Child ABA Therapy
ABA Therapy for Children
(Ages 2 - 12)
A reliable autism diagnosis can happen by age 2. Every child with autism presents signs differently. Their actions and behaviors can range from mild to severe.
We will customize your therapy to fit your child’s individual needs.
Skills taught by ABA Therapy for children are:
We teach your child self-management skills, including how to control their emotional state. Other skills may include controlling impulses, engaging in thoughtful behavior and making good choices
-Looking for hidden objects in putty, Playdoh, or clay.
-Putting snacks in bags or plastic containers and opening and closing them.
-Playing with slime
– Using squeeze bottles to water flowers or plants.
-Working with Lego-type blocks.
– Putting coins into banks.
– Playing with marbles
-Placing beads on a string.
-Cutting simple shapes or following a cut-out
-Scribbling on paper or coloring
-Tracing and Copying over lines
-Copying (being shown a letter/number and writing it)
-The fine motor skills and muscles used in these exercises are also used in writing. The goal is to make progress toward actual handwriting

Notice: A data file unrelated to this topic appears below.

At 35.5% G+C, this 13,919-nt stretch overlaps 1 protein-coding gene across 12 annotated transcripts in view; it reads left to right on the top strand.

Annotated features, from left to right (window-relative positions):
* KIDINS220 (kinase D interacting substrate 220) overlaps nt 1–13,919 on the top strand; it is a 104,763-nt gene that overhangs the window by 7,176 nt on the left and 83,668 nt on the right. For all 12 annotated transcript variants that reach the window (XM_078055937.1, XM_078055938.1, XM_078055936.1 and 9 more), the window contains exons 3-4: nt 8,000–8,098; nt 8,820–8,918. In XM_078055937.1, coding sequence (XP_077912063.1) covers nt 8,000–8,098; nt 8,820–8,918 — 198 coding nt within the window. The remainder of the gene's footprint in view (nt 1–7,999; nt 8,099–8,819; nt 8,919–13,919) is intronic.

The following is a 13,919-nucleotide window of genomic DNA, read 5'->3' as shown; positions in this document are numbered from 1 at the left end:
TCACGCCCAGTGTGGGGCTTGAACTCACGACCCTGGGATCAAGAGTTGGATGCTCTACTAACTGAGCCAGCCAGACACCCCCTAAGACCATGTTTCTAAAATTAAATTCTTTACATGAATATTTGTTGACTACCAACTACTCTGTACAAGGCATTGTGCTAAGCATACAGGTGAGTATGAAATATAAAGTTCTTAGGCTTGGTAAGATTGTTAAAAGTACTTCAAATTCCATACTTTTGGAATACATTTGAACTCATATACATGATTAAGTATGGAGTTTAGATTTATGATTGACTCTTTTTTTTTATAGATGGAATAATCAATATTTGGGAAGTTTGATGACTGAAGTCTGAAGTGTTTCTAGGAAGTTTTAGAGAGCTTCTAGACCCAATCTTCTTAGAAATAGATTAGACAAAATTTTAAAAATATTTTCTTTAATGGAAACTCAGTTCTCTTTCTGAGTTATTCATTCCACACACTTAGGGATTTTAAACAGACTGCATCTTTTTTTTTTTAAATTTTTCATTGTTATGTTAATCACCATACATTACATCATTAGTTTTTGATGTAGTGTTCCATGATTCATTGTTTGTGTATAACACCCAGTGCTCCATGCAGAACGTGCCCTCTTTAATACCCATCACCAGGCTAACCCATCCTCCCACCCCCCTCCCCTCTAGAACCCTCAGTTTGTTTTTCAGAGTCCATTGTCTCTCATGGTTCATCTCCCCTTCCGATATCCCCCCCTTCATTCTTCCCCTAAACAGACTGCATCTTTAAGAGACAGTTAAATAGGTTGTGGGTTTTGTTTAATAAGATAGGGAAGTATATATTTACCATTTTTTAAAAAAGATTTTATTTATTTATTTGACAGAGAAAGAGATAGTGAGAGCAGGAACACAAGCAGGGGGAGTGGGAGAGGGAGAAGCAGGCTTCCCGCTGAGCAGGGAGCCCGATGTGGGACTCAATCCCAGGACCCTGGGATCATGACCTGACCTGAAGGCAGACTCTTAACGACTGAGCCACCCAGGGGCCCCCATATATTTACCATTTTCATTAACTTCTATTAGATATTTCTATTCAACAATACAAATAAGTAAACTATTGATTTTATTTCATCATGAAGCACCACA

-Playing with toys that move, squeak, or vibrate
-Pretending to feed a toy animal or cook pretend food
-Sharing and taking turns with toys
-Exploring and communicating choices and interests
-Matching or sorting games and puzzles
-Selecting two objects that are the same
-Visual memory, or the ability to remember visual information
-Form consistency, or the ability to notice that two objects are the same even if they’re different sizes or colors
-Finding hidden objects in busy backgrounds (e.g., “Where’s Waldo?”)
POSITIVE REINFORCEMENT IN ABA CHILD THERAPY
Positive reinforcement is one of the main strategies used in ABA therapy.
When a behavior is followed by something that is valued (a reward), a child is more likely to repeat that behavior. Over time, this encourages positive behavior change.
First, the therapist identifies a goal behavior. Each time the child uses the behavior or skill successfully, they get a reward. The reward is meaningful and specific to the child.
Examples of rewards include praise, a book or toy, watching a video, access to the park or playground or specific location.
Positive rewards encourage the child to continue using the skill. Over time this leads to meaningful behavior change. With continued practice, the child will be able to replace their inappropriate behavior.